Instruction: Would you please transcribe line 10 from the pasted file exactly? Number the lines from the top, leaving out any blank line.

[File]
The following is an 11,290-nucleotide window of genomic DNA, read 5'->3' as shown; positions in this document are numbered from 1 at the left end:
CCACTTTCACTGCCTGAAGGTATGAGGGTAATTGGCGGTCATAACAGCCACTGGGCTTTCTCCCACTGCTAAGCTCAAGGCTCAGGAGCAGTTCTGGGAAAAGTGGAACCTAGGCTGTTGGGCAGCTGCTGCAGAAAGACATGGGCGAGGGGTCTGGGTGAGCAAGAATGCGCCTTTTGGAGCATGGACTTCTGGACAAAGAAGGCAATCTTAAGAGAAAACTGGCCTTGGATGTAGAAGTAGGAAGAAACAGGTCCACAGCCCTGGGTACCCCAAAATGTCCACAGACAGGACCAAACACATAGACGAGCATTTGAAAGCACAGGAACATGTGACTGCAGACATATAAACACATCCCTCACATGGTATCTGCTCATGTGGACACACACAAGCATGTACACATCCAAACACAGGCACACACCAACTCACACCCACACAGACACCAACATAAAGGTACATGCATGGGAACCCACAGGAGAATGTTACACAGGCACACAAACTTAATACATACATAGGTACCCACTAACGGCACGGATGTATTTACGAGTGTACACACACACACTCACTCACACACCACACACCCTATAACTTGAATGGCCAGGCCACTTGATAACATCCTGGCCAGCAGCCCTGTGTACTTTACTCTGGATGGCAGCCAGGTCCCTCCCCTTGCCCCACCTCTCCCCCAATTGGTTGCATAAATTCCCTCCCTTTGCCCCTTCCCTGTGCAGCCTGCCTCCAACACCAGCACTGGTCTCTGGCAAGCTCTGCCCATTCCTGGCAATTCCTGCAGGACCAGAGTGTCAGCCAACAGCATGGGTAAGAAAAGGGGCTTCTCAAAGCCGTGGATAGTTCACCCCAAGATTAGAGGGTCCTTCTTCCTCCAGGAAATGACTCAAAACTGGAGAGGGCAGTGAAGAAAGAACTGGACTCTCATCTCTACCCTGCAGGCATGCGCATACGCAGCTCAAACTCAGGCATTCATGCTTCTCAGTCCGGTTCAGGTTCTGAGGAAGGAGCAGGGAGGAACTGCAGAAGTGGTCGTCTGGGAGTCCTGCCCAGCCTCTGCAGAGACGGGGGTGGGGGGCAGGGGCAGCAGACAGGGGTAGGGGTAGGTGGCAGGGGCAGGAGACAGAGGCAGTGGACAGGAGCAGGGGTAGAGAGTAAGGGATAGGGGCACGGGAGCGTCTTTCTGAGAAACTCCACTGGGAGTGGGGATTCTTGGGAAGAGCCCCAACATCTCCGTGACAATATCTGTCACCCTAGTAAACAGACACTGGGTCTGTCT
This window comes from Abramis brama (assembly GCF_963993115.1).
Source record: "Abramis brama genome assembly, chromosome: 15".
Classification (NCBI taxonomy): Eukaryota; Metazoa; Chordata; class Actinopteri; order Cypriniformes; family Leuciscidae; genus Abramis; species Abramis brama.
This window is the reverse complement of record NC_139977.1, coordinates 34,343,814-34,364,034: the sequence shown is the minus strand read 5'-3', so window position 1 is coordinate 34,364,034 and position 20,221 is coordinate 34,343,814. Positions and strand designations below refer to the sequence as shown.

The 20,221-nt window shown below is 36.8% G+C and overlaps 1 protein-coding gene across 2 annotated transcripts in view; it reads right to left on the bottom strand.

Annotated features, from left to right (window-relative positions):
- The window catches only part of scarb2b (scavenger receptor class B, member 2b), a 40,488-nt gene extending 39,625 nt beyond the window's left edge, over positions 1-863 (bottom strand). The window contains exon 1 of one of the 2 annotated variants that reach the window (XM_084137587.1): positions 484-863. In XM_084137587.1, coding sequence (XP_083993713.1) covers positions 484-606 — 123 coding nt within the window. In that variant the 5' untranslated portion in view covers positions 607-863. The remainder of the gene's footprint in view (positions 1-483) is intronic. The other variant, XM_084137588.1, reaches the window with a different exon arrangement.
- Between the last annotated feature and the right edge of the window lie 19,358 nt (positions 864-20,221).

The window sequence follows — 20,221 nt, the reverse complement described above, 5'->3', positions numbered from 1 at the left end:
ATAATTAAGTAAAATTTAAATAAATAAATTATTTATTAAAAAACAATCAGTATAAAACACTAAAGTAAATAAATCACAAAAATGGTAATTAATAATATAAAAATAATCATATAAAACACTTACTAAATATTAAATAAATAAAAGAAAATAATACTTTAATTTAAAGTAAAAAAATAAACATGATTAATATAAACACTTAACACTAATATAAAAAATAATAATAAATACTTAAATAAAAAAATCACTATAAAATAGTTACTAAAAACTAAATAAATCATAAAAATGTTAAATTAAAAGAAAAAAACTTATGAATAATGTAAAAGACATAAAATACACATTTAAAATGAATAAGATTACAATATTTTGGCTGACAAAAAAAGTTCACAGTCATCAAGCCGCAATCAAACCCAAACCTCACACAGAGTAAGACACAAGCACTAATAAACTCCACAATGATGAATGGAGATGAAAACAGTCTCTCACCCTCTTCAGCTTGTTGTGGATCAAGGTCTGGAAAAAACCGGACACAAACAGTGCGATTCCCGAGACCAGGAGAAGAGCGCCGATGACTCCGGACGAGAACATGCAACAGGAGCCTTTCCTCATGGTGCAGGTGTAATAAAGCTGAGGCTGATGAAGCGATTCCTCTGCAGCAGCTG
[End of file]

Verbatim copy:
- Between the last annotated feature and the right edge of the window lie 19,358 nt (positions 864-20,221).